How much air gets to the back of the van? Have you ever felt how hot it is? I'm not sure how to fix that...my husband holds all of our boxed cakes in front of the blowing AC...like ddaigle said its just too hot here...How much shortening? 100%? because even just a little butter can cause meltage...does your recipe crust? I have never had a crusting, 100% shortening buttercream slide or weep in our heat and humidity...otherwise I then might have to question the support structure used
post #10 of 14

Wow Irish....That's a shame.   My windows are tinted and I even bought those little window blinds for baby's.   I crank my AC for at least 20 minutes but I never feel it is cold enough.   I want a vehicle where I have AC vents in the back.  I have noticed that I am having much better success all around with the high ratio shortening.   I'm telling you..once you use it you will never go back to Crisco.   I used Crisco for 4 years....never again. 

Debbie - US Army (Retired) --aka "The Cake Sarge"

Good Cake Ain't Cheap! Cheap Cake Ain't Good!
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Debbie - US Army (Retired) --aka "The Cake Sarge"

Good Cake Ain't Cheap! Cheap Cake Ain't Good!
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post #11 of 14

i pre-chill my car and then travel with the cake in a new cardboard brown shipping box. I plan out what side of the car the sun will be shining though for the majority of the drive and then put the cake where it will get as most shade as possible. I am usually driving west for deliveries, so that helps quite a bit.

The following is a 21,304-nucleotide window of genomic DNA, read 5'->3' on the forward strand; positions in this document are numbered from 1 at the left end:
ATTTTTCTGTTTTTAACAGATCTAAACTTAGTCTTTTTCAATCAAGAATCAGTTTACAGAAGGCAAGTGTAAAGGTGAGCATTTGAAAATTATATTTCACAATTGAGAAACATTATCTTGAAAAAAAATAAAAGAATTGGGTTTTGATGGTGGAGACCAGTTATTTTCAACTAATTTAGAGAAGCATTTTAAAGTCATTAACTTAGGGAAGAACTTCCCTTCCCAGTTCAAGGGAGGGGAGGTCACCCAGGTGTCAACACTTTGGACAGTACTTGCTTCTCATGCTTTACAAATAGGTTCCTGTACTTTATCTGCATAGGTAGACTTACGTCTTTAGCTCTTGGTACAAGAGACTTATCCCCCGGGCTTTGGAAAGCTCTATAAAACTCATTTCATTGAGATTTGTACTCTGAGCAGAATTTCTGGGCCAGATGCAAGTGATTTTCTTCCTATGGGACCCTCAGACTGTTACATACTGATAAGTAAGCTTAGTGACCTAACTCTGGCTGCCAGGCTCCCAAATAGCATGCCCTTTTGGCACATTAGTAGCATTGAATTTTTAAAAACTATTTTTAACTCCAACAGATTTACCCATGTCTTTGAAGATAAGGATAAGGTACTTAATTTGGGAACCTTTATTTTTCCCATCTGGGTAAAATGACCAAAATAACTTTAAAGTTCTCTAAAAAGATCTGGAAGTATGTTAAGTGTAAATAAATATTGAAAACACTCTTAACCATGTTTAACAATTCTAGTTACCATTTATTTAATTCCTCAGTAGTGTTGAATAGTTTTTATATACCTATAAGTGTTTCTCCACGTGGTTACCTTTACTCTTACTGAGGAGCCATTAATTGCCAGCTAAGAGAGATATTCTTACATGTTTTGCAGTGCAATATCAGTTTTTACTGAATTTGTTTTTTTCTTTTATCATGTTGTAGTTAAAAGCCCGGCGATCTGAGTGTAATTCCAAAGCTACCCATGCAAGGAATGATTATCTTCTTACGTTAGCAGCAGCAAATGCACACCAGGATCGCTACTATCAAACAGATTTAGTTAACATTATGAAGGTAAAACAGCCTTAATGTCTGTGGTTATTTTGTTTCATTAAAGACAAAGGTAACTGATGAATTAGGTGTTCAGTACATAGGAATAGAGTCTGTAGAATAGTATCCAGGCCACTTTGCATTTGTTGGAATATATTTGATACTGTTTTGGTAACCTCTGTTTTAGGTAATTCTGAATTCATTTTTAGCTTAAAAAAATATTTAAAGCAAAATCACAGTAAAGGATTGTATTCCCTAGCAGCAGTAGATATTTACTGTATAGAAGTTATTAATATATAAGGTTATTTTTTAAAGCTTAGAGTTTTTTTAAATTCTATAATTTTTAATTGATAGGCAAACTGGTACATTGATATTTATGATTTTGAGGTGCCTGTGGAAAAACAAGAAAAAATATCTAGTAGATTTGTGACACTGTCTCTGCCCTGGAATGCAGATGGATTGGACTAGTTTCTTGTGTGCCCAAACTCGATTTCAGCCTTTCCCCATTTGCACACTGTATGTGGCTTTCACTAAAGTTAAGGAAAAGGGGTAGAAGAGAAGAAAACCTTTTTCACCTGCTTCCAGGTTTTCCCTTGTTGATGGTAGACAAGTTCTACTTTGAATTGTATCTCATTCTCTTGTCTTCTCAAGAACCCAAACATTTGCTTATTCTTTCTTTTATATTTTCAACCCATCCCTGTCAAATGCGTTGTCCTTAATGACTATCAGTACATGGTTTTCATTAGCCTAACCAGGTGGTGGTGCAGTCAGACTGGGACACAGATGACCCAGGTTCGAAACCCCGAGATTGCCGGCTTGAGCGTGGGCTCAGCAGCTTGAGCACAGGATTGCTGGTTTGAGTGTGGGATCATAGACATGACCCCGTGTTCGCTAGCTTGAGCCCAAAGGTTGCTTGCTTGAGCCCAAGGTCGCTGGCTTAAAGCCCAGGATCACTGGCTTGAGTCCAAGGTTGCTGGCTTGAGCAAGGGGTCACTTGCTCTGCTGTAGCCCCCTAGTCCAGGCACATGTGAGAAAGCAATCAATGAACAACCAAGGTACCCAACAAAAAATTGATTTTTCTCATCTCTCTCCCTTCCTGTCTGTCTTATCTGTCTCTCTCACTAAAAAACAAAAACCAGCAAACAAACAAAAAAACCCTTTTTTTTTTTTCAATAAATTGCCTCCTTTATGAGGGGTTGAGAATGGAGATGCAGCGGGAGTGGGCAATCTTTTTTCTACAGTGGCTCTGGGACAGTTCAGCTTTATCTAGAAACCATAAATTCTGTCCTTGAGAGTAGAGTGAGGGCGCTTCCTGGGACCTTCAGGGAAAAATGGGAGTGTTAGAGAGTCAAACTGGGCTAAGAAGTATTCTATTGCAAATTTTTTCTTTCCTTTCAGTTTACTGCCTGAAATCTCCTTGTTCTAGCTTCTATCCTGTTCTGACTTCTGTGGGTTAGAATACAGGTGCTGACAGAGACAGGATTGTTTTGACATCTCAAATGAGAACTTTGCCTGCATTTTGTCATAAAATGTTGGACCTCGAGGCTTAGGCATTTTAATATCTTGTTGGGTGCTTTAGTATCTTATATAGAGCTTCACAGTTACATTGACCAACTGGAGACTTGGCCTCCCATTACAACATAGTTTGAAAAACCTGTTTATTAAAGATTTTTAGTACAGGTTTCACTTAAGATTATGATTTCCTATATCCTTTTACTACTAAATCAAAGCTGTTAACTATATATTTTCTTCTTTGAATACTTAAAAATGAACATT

For long distance deliveries, I have built a false bottom, half-box for the box to sit into that i have lined with ice packs and beach towels, creating a chilled box around the box containing the cake.  I do not use an all-shortening recipe because of heat, though in AZ we only deal with high heat and unless it is monsooning, we have not nearly the humidity that other parts of the country get. 

post #12 of 14
Quote:
Originally Posted by irishlindaone View Post

. The bottom tier was chocolate with oreo cream cheese frosting. I'm thinking the bottom tier was too soft with the oreo cream cheese frosting.

Good suggestions above, but I have to agree that there must be something about your recipe. That said, my American buttercream is almost all butter. I have never, ever had a cake even come close to something like this and I'm in southern Texas. I always hear talk about cakes sliding and just don't understand how it happens.

 

I'd also look into how it was stacked.

post #13 of 14
Quote:
Originally Posted by howsweet View Post

Good suggestions above, but I have to agree that there must be something about your recipe. That said, my American buttercream is almost all butter. I have never, ever had a cake even come close to something like this and I'm in southern Texas. I always hear talk about cakes sliding and just don't understand how it happens.

I'd also look into how it was stacked.
Me neither and my bc is totally butter!
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post #14 of 14

I'm on the other side(Nature Coast) of FL and this heat has been crazy! I only use high ratio (and indydebbie's recipe) for my buttercreme especially this time of year. I just took 2 cakes to family events-2 hour drive for us. As above, cakes in refrig until car has been cooled (in garage-out of sun). I use "moving" boxes to put cake in and...purchase dry ice which I put in the corners of the boxes (just small chunks), close them up & hit the road! 1 party was Saturday & the next was Sunday-both outside and both cakes made it thru perfectly, they were "warmed" by the lovely sun and sat in the shade at both venues for several hours before being served. Sunday's cake probably wouldn't have lasted much longer though!